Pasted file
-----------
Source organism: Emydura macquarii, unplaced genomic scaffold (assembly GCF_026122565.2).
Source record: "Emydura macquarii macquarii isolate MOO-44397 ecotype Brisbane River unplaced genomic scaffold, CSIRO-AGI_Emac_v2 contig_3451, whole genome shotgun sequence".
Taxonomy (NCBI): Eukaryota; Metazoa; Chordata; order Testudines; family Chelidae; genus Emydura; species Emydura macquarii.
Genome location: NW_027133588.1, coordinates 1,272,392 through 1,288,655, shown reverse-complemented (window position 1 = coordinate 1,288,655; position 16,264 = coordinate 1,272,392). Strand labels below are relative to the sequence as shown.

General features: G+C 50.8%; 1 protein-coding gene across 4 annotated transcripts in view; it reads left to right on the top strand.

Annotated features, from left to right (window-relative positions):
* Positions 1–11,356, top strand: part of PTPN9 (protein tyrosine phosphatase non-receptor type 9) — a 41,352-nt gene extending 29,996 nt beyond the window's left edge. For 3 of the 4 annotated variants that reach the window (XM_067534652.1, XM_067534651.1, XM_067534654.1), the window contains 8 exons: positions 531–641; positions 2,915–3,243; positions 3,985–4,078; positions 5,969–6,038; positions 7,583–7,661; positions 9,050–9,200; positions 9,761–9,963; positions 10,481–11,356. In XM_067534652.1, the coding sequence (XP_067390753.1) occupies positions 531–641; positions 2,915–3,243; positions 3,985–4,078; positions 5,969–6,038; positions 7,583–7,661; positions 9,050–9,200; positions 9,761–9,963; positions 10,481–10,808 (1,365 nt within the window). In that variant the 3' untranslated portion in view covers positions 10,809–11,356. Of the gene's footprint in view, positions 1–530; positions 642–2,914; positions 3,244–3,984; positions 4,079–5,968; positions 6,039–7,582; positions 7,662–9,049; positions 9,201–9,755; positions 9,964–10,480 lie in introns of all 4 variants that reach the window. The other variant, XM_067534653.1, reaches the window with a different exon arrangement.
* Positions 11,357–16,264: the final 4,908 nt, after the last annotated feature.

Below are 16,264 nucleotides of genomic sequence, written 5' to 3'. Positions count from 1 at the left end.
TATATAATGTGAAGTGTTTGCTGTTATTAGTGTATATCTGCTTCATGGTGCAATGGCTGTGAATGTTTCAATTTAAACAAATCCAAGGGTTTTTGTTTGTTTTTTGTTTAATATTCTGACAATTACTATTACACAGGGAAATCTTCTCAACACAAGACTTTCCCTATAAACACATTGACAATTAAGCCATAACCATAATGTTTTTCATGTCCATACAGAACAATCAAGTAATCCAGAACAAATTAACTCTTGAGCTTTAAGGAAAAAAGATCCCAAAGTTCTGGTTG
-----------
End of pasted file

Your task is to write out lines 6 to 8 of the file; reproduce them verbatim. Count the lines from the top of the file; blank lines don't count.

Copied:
Annotated features, from left to right (window-relative positions):
* Positions 1–11,356, top strand: part of PTPN9 (protein tyrosine phosphatase non-receptor type 9) — a 41,352-nt gene extending 29,996 nt beyond the window's left edge. For 3 of the 4 annotated variants that reach the window (XM_067534652.1, XM_067534651.1, XM_067534654.1), the window contains 8 exons: positions 531–641; positions 2,915–3,243; positions 3,985–4,078; positions 5,969–6,038; positions 7,583–7,661; positions 9,050–9,200; positions 9,761–9,963; positions 10,481–11,356. In XM_067534652.1, the coding sequence (XP_067390753.1) occupies positions 531–641; positions 2,915–3,243; positions 3,985–4,078; positions 5,969–6,038; positions 7,583–7,661; positions 9,050–9,200; positions 9,761–9,963; positions 10,481–10,808 (1,365 nt within the window). In that variant the 3' untranslated portion in view covers positions 10,809–11,356. Of the gene's footprint in view, positions 1–530; positions 642–2,914; positions 3,244–3,984; positions 4,079–5,968; positions 6,039–7,582; positions 7,662–9,049; positions 9,201–9,755; positions 9,964–10,480 lie in introns of all 4 variants that reach the window. The other variant, XM_067534653.1, reaches the window with a different exon arrangement.
* Positions 11,357–16,264: the final 4,908 nt, after the last annotated feature.